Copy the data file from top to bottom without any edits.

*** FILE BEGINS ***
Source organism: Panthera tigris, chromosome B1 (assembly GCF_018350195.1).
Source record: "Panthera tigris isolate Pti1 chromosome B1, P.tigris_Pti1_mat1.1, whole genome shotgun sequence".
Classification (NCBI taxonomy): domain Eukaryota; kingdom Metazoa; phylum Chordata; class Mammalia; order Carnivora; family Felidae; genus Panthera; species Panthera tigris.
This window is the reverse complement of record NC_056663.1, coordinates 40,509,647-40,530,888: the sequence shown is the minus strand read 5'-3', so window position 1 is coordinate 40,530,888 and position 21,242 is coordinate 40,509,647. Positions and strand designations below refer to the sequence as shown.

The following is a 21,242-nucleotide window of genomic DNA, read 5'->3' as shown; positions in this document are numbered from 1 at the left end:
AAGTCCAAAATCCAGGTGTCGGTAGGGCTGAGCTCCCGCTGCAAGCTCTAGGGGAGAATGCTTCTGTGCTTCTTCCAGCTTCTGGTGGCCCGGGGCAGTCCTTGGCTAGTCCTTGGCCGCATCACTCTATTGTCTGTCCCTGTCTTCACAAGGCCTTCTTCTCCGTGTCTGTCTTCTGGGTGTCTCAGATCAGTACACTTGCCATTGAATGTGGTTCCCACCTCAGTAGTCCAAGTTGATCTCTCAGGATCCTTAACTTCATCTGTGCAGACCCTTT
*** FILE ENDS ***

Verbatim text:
Source organism: Panthera tigris, chromosome B1 (assembly GCF_018350195.1).
Source record: "Panthera tigris isolate Pti1 chromosome B1, P.tigris_Pti1_mat1.1, whole genome shotgun sequence".
Classification (NCBI taxonomy): domain Eukaryota; kingdom Metazoa; phylum Chordata; class Mammalia; order Carnivora; family Felidae; genus Panthera; species Panthera tigris.
This window is the reverse complement of record NC_056663.1, coordinates 40,509,647-40,530,888: the sequence shown is the minus strand read 5'-3', so window position 1 is coordinate 40,530,888 and position 21,242 is coordinate 40,509,647. Positions and strand designations below refer to the sequence as shown.

The following is a 21,242-nucleotide window of genomic DNA, read 5'->3' as shown; positions in this document are numbered from 1 at the left end:
AAGTCCAAAATCCAGGTGTCGGTAGGGCTGAGCTCCCGCTGCAAGCTCTAGGGGAGAATGCTTCTGTGCTTCTTCCAGCTTCTGGTGGCCCGGGGCAGTCCTTGGCTAGTCCTTGGCCGCATCACTCTATTGTCTGTCCCTGTCTTCACAAGGCCTTCTTCTCCGTGTCTGTCTTCTGGGTGTCTCAGATCAGTACACTTGCCATTGAATGTGGTTCCCACCTCAGTAGTCCAAGTTGATCTCTCAGGATCCTTAACTTCATCTGTGCAGACCCTTT